The Bench
Inside The Bench

As I said, not the prettiest of items, but very functional – I can get all the tools I need plus landscaping fabric, netting, soil tester etc. in there, and when I get organised I will add a box with mugs, teabags, UHT milk and our small stove for refreshments. Oh, and I also need a cloth to dry the seat with, gardening with a damp bum is not my idea of fun!

I dug out the weeds and put down weed suppressing membrane before I put the bench in place, but I still need to work out what to do with the rest of the area. When I have marked out and dug the back right bed I will be left with a strip of soil followed by a narrow grass path followed by the bench – too many different levels to be useful. I’m thinking about removing the grass so that I can level the whole area to the edge of the bed. Then perhaps I could either sow with fresh grass seed or cover it with landscaping fabric and then perhaps bark chippings. For now, though, I have somewhere to rest my weary bones and admire my emerging kingdom and somewhere to store tools and other essentials. Next challenge, marking up the first beds and creating some paths between them. Weather permitting…

32 thoughts on “The emerging anatomy of my allotment

  1. Nice to see you getting it all under control – our lawn needs renewing and I’m considering a kitche garden instead – not as much space as you have but i’m looking forwrd to the challenge

    1. I think replacing lawn with a kitchen garden sounds perfect! But then I always think that grass in a small garden is a waste of growing space ;-) Good luck!

  2. Janet, I admire so much your energy and enthusiasm – your plans are so exciting. Those compost bins look just the thing for an allotment. The storage bench seems like an excellent idea.

    1. Hi Cyndy, thank you. I really love being up there, it is a beautiful location and even in the wind and the rain it makes my heart sing.

  3. If you have anything too expensive on your plot it may just walk.

    I’m odd too as I have annuals growing amongst my vegetables and some perennials too!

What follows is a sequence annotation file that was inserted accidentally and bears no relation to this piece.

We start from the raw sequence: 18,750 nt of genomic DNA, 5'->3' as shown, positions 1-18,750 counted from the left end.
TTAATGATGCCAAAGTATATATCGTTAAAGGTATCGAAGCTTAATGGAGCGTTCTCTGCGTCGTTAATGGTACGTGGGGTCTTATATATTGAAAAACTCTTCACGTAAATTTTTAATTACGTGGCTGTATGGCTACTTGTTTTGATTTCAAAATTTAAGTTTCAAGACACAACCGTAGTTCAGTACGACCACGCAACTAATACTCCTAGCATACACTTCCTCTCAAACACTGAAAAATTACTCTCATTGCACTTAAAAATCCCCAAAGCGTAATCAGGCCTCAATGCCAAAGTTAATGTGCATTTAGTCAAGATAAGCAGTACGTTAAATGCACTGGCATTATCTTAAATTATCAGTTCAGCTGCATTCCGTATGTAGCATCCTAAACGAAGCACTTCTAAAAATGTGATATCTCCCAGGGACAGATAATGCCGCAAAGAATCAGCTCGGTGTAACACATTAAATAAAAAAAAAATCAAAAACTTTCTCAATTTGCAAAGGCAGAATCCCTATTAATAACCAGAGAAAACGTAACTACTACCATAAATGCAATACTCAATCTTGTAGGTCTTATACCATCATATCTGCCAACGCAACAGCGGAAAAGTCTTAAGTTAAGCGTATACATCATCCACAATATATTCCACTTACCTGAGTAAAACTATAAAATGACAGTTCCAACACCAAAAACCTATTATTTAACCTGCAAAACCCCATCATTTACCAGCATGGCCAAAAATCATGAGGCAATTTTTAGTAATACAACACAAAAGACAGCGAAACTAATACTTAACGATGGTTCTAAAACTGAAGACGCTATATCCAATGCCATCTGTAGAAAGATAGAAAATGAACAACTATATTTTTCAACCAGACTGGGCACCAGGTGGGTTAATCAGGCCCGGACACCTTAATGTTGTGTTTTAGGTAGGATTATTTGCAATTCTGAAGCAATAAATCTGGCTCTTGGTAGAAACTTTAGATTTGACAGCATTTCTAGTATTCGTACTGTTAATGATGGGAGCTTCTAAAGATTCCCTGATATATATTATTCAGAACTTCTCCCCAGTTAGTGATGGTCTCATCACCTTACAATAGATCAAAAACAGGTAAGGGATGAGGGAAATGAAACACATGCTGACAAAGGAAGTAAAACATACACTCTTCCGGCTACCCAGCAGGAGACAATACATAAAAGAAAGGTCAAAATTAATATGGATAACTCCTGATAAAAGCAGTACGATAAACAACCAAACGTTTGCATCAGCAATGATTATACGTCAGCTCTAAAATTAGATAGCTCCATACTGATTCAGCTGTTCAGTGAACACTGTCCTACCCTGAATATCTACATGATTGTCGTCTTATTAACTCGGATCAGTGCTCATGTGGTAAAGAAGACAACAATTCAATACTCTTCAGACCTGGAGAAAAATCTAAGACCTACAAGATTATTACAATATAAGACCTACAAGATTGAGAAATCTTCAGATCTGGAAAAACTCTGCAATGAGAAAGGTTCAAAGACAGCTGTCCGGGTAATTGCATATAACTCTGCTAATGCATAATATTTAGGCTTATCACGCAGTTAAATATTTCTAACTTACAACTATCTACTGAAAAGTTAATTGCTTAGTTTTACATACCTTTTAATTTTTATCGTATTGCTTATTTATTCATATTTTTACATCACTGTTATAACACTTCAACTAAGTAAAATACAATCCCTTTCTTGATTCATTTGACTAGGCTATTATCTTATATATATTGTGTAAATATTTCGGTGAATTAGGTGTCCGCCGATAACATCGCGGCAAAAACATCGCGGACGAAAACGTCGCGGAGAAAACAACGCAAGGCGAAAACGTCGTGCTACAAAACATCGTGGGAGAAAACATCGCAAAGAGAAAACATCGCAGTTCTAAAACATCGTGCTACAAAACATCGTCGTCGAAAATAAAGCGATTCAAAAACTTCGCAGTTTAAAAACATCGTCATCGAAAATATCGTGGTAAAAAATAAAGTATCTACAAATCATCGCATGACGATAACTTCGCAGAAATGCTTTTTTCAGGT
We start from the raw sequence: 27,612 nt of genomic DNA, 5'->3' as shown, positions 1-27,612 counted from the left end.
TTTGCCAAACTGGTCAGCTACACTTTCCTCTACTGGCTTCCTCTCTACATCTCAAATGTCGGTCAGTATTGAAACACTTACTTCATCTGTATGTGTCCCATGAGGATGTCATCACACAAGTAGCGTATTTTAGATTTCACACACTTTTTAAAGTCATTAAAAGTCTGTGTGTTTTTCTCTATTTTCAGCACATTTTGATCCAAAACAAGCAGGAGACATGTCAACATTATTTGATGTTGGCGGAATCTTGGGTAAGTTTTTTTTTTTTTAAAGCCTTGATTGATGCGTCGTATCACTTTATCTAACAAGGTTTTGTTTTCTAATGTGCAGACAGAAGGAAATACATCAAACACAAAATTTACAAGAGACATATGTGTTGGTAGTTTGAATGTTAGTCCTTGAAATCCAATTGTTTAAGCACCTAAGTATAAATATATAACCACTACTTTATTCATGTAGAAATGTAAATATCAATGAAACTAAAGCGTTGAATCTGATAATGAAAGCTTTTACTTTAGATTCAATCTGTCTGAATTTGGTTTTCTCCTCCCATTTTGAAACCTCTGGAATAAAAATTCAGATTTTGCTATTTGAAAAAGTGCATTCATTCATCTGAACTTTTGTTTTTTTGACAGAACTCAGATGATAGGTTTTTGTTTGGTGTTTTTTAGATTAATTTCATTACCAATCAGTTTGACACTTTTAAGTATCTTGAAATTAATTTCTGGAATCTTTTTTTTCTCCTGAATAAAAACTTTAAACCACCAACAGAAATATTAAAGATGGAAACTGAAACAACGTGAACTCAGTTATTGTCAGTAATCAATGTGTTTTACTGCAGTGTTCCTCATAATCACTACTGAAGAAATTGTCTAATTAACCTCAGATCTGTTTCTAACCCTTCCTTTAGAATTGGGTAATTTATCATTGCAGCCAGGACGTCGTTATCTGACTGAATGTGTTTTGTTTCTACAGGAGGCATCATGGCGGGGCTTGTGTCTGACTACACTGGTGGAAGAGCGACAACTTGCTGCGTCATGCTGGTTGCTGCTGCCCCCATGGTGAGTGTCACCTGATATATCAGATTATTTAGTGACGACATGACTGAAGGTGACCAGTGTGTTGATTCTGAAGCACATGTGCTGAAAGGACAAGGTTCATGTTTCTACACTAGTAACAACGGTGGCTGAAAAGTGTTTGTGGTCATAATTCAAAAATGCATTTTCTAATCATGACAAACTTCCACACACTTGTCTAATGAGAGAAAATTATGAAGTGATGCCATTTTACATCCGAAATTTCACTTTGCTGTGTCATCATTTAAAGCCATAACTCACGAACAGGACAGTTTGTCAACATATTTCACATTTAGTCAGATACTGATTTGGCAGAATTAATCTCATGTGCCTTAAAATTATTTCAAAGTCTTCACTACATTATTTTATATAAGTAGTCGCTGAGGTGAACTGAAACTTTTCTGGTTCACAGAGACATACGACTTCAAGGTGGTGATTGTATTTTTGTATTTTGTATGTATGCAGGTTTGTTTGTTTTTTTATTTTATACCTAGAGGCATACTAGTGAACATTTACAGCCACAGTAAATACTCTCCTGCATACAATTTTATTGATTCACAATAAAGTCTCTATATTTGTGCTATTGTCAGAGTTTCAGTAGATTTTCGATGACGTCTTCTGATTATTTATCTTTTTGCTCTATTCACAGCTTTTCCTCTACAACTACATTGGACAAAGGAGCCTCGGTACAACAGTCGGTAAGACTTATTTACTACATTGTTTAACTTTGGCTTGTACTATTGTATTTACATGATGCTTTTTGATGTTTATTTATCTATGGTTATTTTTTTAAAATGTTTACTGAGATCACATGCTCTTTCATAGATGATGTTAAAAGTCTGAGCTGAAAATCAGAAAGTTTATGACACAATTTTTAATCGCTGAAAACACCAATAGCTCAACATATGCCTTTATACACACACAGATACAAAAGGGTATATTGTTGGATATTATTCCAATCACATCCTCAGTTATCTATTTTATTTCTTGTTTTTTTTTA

1. Hi Sue. Three cheers for us oddities then! I don’t see why it can’t be pretty as well as productive, and anyway, all those insects are great to attract in.

      PS Am feeling quite excited about planting Dahlias and mulching them as you do…

  4. Janet, You’ve made wonderful progress! I like the bench and the bins look perfect to me~Before long the garden will be growing and you won’t notice anything else! gail

    1. That’s the plan! I am wandering around the house doing chores but actually my head is full of visions of my plot in full production…

    1. I was jealous for ages, then I got my piece of dirt to play with! Hang in there, glad you are extracting vicarious enjoyment from my adventures.

  5. The patient gardener was also drawing up plans for her plot the other day. Now when I also read your post today Janet I realise that I have been missing out. Keep up the good work, I will probably progress to planting a few salad greens and maybe a carrot or two between the perennials. Oh just thinking about Dahlias again, I have 100% success storing Begonias in the loft, next time I have Dahlias that’s where I will put them.

    1. I know, Helen and I are travelling similar roads at the moment – I’m hoping to learn from her…

      And do plant some edibles amongst the pretties, they can be very pretty too, but you get to eat them. Peas, Dwarf French Beans, coloured salad leaves, Pak Choi, all very productive and delicious but also lovely.

      Good luck with the Dahlia storage – I am going to try Sue’s approach of leaving them in the ground but mulching with straw and plastic.

  6. That looked like a good plan for your lot. But its hard work all the way! Here have been raining too and I just work like mad when we had a break before it starts raining again. Good luck and happy gardening. Looking forward to see changes to the lot!